Oil and Gas M&A — What Does it Mean for the Energy Transition?


The Q1 2024 earnings season for the oil and gas industry has just concluded, and we’ve reviewed the results and analyst commentary. Financial discipline and return of capital were notable themes. Companies with streamlined operations and strong free cash flow generation leveraged these strengths to deliver returns to shareholders through dividends and buybacks while reinvesting in core operational activities.

Further, companies are increasingly focused on balancing shareholder returns with strategic investments geared towards long-term sustainability and resilience. This balancing act is critical as the industry navigates the dual challenges of ensuring profitability and aligning with the energy transition.

Companies have demonstrated varying degrees of success, with larger operators benefiting from economies of scale, leading to enhanced free cash flow generation and better capital returns.

As such, oil and gas M&A activity remains heightened, continuing the trend from previous quarters. The recently announced acquisition of Marathon Oil by ConocoPhillips suggests that this trend will continue. The consolidation drive is partly motivated by the need to achieve operational efficiencies and scale, necessary for competing in a market that increasingly values technological advancement and environmental stewardship as the hydrocarbon production business faces an inevitable decline. High-profile deals indicate an industry on a path to further consolidation, likely leading to fewer but more operationally efficient and better resourced players.

The Double-Edged Sword of M&A in the Oil Patch

The concentration of reserves among fewer, larger players has intuitive financial appeal. It suggests that better operators can leverage greater reserves to create more value and deliver higher returns. From a climate perspective, consolidation should also serve to reduce operational emissions, as the larger integrated producers generally have more efficient operations and lower Scope 1-2 carbon intensities.

However, a concentration of reserves into fewer hands brings risks that should not be overlooked. As the world transitions away from fossil fuels, the potential for these now concentrated reserves to become non-performative increases.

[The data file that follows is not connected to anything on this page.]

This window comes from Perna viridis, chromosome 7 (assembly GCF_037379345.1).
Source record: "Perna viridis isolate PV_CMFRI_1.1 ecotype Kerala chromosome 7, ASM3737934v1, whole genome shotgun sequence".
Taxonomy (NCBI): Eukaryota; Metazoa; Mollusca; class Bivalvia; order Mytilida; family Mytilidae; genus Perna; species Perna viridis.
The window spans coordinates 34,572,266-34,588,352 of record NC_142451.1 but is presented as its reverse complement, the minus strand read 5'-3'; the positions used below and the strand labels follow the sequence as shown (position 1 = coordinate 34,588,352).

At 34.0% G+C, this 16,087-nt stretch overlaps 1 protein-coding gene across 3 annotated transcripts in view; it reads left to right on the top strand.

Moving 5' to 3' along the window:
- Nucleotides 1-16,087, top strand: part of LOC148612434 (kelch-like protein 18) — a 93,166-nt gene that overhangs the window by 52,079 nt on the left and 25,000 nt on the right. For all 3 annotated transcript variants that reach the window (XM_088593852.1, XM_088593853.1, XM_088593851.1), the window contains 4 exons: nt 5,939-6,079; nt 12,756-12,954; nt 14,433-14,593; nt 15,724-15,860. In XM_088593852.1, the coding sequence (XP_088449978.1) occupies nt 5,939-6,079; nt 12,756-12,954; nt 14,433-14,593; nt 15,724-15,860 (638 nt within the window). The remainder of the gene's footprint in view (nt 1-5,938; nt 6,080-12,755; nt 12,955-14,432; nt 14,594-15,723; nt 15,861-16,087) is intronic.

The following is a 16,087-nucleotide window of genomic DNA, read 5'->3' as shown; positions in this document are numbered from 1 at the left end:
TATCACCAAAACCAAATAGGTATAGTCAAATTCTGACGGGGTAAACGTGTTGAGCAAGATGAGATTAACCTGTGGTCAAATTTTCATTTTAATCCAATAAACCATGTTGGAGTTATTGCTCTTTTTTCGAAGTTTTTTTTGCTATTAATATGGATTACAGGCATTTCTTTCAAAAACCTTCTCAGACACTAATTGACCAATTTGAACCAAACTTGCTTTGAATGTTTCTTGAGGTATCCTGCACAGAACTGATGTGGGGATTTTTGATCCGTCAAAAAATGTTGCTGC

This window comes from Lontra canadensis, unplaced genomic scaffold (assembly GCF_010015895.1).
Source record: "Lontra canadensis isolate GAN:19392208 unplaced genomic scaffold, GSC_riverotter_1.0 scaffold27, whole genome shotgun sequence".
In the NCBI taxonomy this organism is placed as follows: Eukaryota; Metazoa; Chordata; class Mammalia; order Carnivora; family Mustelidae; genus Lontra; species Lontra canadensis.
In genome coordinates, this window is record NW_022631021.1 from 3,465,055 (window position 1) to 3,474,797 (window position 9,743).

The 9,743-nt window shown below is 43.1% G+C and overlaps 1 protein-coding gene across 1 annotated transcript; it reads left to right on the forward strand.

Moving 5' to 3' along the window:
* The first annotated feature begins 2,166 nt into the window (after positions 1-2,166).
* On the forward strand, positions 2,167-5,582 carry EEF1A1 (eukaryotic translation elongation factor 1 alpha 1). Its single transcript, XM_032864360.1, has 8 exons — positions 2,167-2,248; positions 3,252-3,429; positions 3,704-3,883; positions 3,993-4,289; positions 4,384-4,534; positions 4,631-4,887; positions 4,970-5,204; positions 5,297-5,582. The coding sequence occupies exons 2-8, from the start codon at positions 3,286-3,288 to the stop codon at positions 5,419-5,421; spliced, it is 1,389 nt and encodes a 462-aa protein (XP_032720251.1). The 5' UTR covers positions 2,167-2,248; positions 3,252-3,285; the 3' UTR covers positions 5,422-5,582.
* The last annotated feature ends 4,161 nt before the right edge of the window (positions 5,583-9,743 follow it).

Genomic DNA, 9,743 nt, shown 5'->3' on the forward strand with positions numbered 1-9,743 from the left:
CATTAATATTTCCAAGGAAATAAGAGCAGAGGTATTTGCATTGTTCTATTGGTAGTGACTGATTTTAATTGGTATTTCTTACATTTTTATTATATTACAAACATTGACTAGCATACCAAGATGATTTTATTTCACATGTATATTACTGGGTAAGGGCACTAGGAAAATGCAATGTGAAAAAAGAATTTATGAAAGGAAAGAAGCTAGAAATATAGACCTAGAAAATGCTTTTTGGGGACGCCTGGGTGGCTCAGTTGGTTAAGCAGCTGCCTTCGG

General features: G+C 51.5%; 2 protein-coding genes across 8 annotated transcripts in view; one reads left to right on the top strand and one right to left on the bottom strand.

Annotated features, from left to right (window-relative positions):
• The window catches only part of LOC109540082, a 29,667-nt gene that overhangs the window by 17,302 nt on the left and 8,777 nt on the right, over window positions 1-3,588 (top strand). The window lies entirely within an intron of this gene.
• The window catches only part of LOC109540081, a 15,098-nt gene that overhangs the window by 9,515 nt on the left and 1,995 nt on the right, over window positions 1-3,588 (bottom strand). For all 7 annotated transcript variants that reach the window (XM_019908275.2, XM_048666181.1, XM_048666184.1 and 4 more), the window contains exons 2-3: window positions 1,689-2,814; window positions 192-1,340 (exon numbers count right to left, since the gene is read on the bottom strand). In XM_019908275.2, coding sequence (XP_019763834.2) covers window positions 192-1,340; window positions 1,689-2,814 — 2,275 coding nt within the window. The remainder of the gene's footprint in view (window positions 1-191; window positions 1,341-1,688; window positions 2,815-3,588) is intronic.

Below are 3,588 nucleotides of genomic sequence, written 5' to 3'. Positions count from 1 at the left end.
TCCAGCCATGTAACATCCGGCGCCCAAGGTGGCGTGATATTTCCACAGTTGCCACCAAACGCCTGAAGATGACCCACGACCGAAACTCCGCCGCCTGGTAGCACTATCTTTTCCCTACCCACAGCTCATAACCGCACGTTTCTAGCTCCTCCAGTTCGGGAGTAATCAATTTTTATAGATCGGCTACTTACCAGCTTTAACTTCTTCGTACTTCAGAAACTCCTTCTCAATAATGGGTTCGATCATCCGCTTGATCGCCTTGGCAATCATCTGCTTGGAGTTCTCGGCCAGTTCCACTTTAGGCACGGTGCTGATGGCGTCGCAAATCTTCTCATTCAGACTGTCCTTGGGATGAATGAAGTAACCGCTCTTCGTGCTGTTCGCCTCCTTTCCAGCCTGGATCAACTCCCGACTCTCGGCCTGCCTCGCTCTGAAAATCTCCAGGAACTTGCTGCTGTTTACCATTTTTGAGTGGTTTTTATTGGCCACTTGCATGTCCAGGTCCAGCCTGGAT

Analysts: Stranded Asset Risk Not Material

The notion of stranded asset risk, while common among responsible investors, is not yet considered a material near-term risk by the traditional oil and gas analyst community. While markets may imply that the immediate financial implications of future asset stranding are minimal (in part because security analysis is focused on the relative short-term), it is reasonable to assume that increasing oil and gas reserves, particularly reserves with a higher break-even cost, heightens the risks for acquiring companies.

"Inherently, companies investing heavily in the energy transition become more naturally hedged against stranded asset risk."

Mitigating Risks Through Investment in Transition

Inherently, companies investing heavily in the energy transition become more naturally hedged against stranded asset risk — or the risks presented by a more sudden and abrupt transition to a low-carbon economy.  Whether these investments are viewed as inexpensive options or low-cost hedges against future risks, they represent unrecognized value in the current market landscape. Our Transition Trackers analysis —which evaluates the stock performance of transition “Leaders” and “Laggards” within the oil and gas industry — indicates that the market is yet to value such transition-related commitments, actions, and investments.

Moreover, the scale of these investments is becoming increasingly viable. The capacity growth of solar, wind, storage and the global momentum (ex-US) of EV sales suggests that clean energy solutions will continue to take market share. While the stock performance of public clean energy companies has lagged the broader market, the growing adoption of all things clean suggests that the value of these ‘options’, or ‘hedges’, is growing. This growth in the green sector not only highlights the potential for a sustainable transformation within leading oil and gas firms but also underscores the increasing attractiveness of these investments to both the oil and gas companies themselves and their shareholders.

The Investment Thesis: Leaders vs. Laggards

As we look to the future, institutional investors are left with critical questions:

  • Is the upside potential of the ongoing oil and gas M&A wave largely over?
  • Is it strategically sound to own a portfolio of assets that present lower risks?
  • What does this mean for the planet?

In answering these questions, one can envision a strategy whereby investing in a portfolio of Leaders — those integrated firms that are not only managing significant oil and gas reserves but are also actively investing in the transition to a low-carbon future — potentially offers a more promising and responsible path forward. Not only does this strategy better align with broader environmental goals, but it also positions energy investors in a way that aligns with the significant shift in energy production that will redefine the industry’s landscape in the coming years.

Picture of David Root

David Root

Head of Client Engagement
FFI Solutions

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Energy in Transition: A Framework for Evaluating Strategies and Actions of Oil & Gas Companies